As we have already learnt, Gaia is the Earth Goddess in Greek mythology, Terra Mater, the eldest of the gods, who emerged out of Chaos and gave birth as She slept to her son Uranus (Ouranos), the Sky god. He showered fertile rain upon Her secret clefts as He gazed down fondly upon Her from the mountains, and She bore grass, flowers, trees, and birthed the astounding array of birds and beasts to populate them. The fertile rain of Uranus also made the rivers flow and lakes and seas came into being when the hollow places filled with water.
She mated with Her son and husband Uranus to produce the Titans, who joined their brothers in prison. First came the hundred-handed Hecatoncheires, the giants Briareus, Gyges and Cottus. The three one-eyed Cyclopes (the "Wheel-eyed") were next, master smiths and builders of gigantic walls. Their names were Brontes, Steropes and Arges.
But their relationship was so passionate, and the embrace of Uranus and Gaia (Sky and Earth) was so overwhelming, that their offspring could not emerge from her womb.
You see, Uranus was afraid that one of his Titan children would end up overthrowing him and taking over rule of the Universe. The Titans were thus imprisoned by Uranus in Tartarus, a region of the Underworld.
It was said that it would take a falling anvil nine days to reach its bottom.
This caused Mother Earth great grief, so She conceived a sharp sickle that one of her children, Cronus, used to severe his father's genitals. The God Uranus was emasculated and the Sky separated from the Earth.
Then she released Cronus, the youngest Titan, and encouraged him to castrate his father and rule in his place. When Uranus came to lie with Gaia that night, Cronus armed with a sickle, cut off his father's testicles and threw them into the sea.
From the wound of Uranus, black blood dropped and the drops, seeping into the earth, fertilized Gaia.
From this blood She conceived and gave birth to the Erinyes, (or better known as the Furies, which were known as the avenging Goddesses who pursued and punished murderers and evil-doers). The Erinyes were called "those who walk in the darkness". She also gave birth to the Giants, (which will be covered later), and to the ash-tree Nymphs, or also known as the Meliads, or the Meliae, also sprang from that blood.
Uranus thus faded from the mythological scene and Cronus married his sister Rhea, becoming supreme ruler of the Universe. This was regarded by the Greeks as the Golden Age of the Titans. But Cronus was just as paranoid as his father, and, heeding the warning of an oracle, in turn he swallowed all the children he fathered with his wife Rhea, afraid that they would do to him as he did to Uranus.
On the advice of Gaia, Rhea gave Cronus a stone wrapped in baby blankets, and the gullible Cronus "swallowed" the ruse, instead of his baby boy Zeus. The child was secretly taken to the island of Crete and raised by the Nymphs. Eventually Zeus grew up to free his swallowed siblings and with their help indeed overthrew Cronus and became the supreme Olympian.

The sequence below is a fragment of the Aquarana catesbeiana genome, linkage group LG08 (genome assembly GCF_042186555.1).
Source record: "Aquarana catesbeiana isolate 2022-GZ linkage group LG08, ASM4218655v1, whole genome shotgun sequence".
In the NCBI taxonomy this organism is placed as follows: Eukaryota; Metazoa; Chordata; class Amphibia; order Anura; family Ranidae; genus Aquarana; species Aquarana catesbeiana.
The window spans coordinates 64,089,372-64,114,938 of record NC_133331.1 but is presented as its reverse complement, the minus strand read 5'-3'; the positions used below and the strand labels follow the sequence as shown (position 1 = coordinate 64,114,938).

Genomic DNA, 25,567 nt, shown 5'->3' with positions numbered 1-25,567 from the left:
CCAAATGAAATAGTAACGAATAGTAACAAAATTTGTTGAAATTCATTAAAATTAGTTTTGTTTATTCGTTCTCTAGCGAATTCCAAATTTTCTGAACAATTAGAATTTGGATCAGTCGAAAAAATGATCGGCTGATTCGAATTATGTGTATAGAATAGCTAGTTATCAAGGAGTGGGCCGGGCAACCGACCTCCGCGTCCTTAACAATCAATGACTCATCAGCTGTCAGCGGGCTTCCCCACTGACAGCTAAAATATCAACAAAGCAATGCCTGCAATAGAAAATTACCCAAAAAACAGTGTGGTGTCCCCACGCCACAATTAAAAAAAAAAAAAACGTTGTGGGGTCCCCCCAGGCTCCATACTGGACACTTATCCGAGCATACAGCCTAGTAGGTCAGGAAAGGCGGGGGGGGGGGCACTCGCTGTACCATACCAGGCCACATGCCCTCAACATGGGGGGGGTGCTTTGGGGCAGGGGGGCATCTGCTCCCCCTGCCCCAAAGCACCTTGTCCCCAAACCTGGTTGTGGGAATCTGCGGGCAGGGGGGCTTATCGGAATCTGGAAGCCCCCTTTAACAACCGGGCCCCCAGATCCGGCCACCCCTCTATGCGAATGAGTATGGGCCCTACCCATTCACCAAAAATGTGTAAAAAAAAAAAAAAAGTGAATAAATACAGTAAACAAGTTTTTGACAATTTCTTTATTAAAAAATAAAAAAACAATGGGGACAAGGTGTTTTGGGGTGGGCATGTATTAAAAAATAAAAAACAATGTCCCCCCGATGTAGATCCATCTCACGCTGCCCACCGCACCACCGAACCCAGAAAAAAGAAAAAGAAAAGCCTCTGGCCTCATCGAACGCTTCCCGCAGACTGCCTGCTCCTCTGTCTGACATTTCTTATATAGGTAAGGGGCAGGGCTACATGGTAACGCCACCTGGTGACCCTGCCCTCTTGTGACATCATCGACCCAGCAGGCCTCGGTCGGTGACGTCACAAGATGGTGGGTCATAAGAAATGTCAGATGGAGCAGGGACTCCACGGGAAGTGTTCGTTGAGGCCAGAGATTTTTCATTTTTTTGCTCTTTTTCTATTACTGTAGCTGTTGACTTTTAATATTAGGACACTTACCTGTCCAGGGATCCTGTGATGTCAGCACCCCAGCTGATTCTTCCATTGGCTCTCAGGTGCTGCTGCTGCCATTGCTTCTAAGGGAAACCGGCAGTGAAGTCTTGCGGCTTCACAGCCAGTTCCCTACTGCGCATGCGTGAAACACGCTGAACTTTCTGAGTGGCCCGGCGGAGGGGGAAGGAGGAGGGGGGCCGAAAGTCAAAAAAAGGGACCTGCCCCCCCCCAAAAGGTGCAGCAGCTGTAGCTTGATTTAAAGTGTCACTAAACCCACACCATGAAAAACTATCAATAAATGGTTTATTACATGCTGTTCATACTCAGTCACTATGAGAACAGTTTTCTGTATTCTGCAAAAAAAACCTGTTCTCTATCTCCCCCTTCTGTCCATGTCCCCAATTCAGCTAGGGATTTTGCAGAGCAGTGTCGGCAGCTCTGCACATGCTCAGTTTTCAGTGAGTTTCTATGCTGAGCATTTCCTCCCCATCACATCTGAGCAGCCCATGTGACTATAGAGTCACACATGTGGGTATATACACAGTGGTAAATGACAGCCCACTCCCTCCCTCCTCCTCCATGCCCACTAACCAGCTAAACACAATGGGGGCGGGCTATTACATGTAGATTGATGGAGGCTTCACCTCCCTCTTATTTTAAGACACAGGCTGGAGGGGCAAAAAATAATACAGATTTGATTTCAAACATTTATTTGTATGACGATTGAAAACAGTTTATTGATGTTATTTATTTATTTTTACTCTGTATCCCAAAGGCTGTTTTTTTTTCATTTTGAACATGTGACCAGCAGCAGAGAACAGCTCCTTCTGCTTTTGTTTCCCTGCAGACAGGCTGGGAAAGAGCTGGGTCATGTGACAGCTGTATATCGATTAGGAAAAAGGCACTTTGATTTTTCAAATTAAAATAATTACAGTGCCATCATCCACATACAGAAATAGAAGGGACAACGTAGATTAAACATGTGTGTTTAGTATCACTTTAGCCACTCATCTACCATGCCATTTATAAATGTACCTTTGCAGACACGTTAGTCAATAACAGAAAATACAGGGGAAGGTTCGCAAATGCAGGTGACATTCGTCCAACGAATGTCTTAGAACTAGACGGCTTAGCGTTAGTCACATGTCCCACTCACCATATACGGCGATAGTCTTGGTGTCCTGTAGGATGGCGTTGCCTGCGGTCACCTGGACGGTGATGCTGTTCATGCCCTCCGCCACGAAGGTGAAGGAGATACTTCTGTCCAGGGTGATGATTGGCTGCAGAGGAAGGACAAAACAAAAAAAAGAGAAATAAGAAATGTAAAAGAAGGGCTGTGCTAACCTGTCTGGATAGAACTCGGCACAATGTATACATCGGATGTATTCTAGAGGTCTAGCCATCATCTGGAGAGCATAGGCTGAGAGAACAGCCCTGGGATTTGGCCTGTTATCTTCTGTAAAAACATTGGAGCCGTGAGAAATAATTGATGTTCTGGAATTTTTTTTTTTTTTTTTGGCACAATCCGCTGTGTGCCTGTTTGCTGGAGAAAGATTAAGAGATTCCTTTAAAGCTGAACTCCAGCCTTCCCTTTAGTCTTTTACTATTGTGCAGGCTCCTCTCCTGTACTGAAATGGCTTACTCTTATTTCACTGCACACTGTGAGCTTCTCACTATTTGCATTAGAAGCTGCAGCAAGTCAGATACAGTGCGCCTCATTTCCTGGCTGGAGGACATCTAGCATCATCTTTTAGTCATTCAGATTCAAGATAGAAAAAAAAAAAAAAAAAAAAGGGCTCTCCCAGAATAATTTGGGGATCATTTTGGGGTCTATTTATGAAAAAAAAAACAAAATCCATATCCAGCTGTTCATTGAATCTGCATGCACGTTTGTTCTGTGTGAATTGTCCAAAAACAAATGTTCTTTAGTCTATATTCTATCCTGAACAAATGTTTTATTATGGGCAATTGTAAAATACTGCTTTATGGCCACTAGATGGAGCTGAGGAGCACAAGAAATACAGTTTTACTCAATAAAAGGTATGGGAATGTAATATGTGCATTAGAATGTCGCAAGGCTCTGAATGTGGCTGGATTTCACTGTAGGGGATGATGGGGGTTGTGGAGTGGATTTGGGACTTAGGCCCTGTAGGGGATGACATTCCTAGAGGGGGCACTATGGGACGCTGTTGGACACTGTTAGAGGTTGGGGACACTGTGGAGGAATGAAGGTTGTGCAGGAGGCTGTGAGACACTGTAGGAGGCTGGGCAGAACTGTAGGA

Gaia may have saved Zeus from a fate similar to his father's when she warned him that any child born by Metis ('Thought'), whom Zeus desired as wife, would grow up to supplant him as King of the gods. Heeding Gaia's advice, Zeus swallowed Metis and in due time the Goddess Athena sprang from his head.
Mother Earth even proved helpful to Zeus in his fight versus Atlas and the Titans, shortly after taking power. However, she and Zeus parted company once her twenty-four sons, the Giants, attacked Olympus. (Many claim that this battle represented the last attempt to reassert female leadership over the heavens, symbolizing the war fought between those who preferred matriarchal -that is to say women rulers - philosophies over those who wanted patriarchal ones.)
The Children of Gaia and Uranus
In Hesiod's Theogony, after Chaos appeared Gaia, the Mother of all Creation. She gave a parthenogenetical, (that is to say reproducing without fertilization occurring), birth to Uranus, the Sky, "whom she made her equal in grandeur so that he entirely covered her". Then, She created the high mountains and Pontus, "the sterile sea".
Gaia united with her son Uranus and gave birth to the first divine race-the Titans.
There were twelve of them: -
Six males: Oceanus, Coeus, Hyperion, Crius, Iapetus, Cronus;
And six females: Theia, Rhea, Mnemosyne, Phoebe, Tethys and Themis.
Uranus and Gaia then gave birth to the Cyclopes: Brontes, Steropes and Arges, who resembled the other Gods but had only one eye in the middle of their forehead.
Finally they gave birth to three monsters, or then known as the Hecatoncheires: Cottus, Briareus and Gyges.
Another famous legend of Gaia is the one in which she helps her daughter Rhea when she was pregnant with Zeus, to protect the child from being eaten by Cronus